Good performance over the past month among Japanese equity indices suggests that the Bank of Japan’s unorthodox moves to buy assets is having an impact.

The decision to buy assets was announced in October and is intended to help Japan defeat
deflation within two years. The first step was clarified on November 5, when the BoJ announced its purchasing schedule.

The ¥5 trillion ($61 billion) plan includes buying real-estate investment trusts, exchange-traded funds and corporate bonds, as well as the more orthodox government securities (see below for details).

Since then, the Nikkei 225 has staged a rally, rising by 7.06%, making it the leading stock market for the month of November.

In contrast, the Hang Seng Index has lost -3.07% of its value and the S&P/ASX200 Index has lost -1.91%.

Stock indices in the UK, France and Spain have also declined, while the S&P500, Dow Jones Industrial Average and Nasdaq recorded modest gains.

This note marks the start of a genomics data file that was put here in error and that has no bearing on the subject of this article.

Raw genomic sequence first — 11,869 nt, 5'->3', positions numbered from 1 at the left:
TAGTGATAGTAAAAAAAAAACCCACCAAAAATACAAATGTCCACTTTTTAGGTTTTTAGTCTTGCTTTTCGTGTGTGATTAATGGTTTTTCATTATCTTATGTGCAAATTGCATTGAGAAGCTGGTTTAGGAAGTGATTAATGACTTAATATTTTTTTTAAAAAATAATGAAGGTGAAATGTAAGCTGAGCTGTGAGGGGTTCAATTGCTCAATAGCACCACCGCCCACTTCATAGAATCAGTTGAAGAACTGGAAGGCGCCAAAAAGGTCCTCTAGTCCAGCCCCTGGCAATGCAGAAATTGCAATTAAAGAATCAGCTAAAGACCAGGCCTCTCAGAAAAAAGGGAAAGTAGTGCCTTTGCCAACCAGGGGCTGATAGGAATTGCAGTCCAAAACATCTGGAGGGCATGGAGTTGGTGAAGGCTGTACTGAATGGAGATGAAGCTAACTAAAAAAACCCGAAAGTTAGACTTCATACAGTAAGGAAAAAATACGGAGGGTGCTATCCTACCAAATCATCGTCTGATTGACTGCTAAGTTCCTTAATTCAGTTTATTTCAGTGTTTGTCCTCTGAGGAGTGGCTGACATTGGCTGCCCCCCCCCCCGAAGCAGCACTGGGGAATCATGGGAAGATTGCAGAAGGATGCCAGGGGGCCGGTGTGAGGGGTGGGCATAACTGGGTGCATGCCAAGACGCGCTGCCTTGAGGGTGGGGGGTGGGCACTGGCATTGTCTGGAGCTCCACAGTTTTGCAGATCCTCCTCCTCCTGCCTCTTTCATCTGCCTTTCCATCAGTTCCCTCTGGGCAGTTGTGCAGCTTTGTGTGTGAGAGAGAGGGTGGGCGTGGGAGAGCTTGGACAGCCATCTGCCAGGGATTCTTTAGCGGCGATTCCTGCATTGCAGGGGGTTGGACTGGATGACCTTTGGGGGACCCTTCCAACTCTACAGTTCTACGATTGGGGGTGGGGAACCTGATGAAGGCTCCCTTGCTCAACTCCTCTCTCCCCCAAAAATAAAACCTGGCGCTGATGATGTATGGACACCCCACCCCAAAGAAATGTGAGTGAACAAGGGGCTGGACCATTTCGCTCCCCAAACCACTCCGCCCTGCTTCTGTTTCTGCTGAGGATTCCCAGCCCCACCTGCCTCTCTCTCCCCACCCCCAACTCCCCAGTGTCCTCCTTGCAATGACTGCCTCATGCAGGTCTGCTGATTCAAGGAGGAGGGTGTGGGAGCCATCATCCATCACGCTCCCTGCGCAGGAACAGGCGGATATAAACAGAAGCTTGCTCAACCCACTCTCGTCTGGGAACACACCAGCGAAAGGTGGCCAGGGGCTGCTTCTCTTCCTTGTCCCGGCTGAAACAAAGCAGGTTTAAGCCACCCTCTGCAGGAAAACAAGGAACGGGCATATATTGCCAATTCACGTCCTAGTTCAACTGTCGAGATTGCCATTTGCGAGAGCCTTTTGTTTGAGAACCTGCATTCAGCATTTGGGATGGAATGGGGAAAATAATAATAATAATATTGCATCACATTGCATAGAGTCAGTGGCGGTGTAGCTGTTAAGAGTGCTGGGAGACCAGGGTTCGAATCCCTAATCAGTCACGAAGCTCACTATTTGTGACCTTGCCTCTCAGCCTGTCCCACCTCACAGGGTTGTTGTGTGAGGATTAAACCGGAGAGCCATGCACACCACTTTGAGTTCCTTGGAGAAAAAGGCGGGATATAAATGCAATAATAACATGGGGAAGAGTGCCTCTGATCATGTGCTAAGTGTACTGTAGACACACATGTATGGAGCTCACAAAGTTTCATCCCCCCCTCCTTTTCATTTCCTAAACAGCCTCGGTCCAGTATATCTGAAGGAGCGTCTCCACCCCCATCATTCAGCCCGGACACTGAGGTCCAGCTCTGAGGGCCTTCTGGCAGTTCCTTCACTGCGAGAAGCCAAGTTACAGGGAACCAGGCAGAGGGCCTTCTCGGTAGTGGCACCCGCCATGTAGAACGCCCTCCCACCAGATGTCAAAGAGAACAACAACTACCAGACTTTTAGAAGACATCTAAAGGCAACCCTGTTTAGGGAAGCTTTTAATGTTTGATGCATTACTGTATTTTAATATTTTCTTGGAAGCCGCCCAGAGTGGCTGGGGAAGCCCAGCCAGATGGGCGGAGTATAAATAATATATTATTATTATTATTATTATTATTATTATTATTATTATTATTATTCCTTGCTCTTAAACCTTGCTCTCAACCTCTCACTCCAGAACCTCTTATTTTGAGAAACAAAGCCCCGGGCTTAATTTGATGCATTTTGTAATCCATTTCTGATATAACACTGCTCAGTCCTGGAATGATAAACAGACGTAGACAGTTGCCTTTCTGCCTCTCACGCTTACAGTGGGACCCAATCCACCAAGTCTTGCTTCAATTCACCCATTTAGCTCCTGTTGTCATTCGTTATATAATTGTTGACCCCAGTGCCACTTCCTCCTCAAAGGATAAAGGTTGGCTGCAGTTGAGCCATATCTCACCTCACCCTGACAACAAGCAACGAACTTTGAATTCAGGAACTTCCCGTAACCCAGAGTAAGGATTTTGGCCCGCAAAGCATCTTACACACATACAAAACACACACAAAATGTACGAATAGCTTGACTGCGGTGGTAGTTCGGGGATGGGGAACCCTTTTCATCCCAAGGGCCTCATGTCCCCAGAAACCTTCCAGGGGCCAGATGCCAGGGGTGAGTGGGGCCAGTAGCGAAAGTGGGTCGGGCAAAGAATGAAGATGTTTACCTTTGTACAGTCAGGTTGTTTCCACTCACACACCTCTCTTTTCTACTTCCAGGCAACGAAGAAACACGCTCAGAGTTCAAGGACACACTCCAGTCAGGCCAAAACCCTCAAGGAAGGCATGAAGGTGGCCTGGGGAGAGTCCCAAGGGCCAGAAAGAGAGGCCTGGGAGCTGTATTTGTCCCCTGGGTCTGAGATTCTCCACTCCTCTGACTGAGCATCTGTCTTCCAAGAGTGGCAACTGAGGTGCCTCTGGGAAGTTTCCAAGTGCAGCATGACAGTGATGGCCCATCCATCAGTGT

Within Japan, Reits have outperformed the Topix in November (see image), jumping from a low of 303 at the beginning of November to 366 by the end of the month, a gain of over 20%. The Topix enjoyed a 5% rise in the same period.

Although it is difficult to say the BoJ’s actions are responsible for these gains (there is a history of asset prices seasonally trending upward this time of year) the news should be reassuring to BoJ officials and to investors hoping to see Japan escape its 15-year struggle with deflation.

The Bank of Japan’s asset-purchasing programme is as follows:

  • JGBs, 1-2 year maturity, ¥1.5 trillion, bought in November
  • Treasury Bills, ¥2 trillion, bought in November
  • Bonds, 1-2 year maturity, BBB or better, ¥500 billion, to begin in December
  • Commercial paper, a-2 or better, ¥500 billion, to begin in December
  • ETFs on Topix of Nikkei, ¥450 billion, to begin mid-December
  • Reits, double-A or better, ¥50 billion, to begin mid-December